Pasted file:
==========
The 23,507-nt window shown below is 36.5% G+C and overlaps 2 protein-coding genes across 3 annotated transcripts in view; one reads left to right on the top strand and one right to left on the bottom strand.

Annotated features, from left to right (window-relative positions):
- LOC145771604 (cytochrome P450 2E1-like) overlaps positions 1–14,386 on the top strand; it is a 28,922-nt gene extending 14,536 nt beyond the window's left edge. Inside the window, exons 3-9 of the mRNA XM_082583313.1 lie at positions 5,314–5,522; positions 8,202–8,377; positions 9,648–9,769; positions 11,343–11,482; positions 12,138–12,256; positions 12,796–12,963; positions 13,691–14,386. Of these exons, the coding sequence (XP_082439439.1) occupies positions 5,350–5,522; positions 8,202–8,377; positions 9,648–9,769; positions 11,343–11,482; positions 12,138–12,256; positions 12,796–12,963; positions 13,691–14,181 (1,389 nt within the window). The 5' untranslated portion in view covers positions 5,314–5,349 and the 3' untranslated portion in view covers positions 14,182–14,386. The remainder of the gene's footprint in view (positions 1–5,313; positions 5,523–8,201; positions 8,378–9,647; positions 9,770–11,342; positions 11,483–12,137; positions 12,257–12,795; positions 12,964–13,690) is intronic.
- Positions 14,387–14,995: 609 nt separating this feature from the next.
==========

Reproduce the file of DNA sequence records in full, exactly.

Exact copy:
The 23,507-nt window shown below is 36.5% G+C and overlaps 2 protein-coding genes across 3 annotated transcripts in view; one reads left to right on the top strand and one right to left on the bottom strand.

Annotated features, from left to right (window-relative positions):
- LOC145771604 (cytochrome P450 2E1-like) overlaps positions 1–14,386 on the top strand; it is a 28,922-nt gene extending 14,536 nt beyond the window's left edge. Inside the window, exons 3-9 of the mRNA XM_082583313.1 lie at positions 5,314–5,522; positions 8,202–8,377; positions 9,648–9,769; positions 11,343–11,482; positions 12,138–12,256; positions 12,796–12,963; positions 13,691–14,386. Of these exons, the coding sequence (XP_082439439.1) occupies positions 5,350–5,522; positions 8,202–8,377; positions 9,648–9,769; positions 11,343–11,482; positions 12,138–12,256; positions 12,796–12,963; positions 13,691–14,181 (1,389 nt within the window). The 5' untranslated portion in view covers positions 5,314–5,349 and the 3' untranslated portion in view covers positions 14,182–14,386. The remainder of the gene's footprint in view (positions 1–5,313; positions 5,523–8,201; positions 8,378–9,647; positions 9,770–11,342; positions 11,483–12,137; positions 12,257–12,795; positions 12,964–13,690) is intronic.
- Positions 14,387–14,995: 609 nt separating this feature from the next.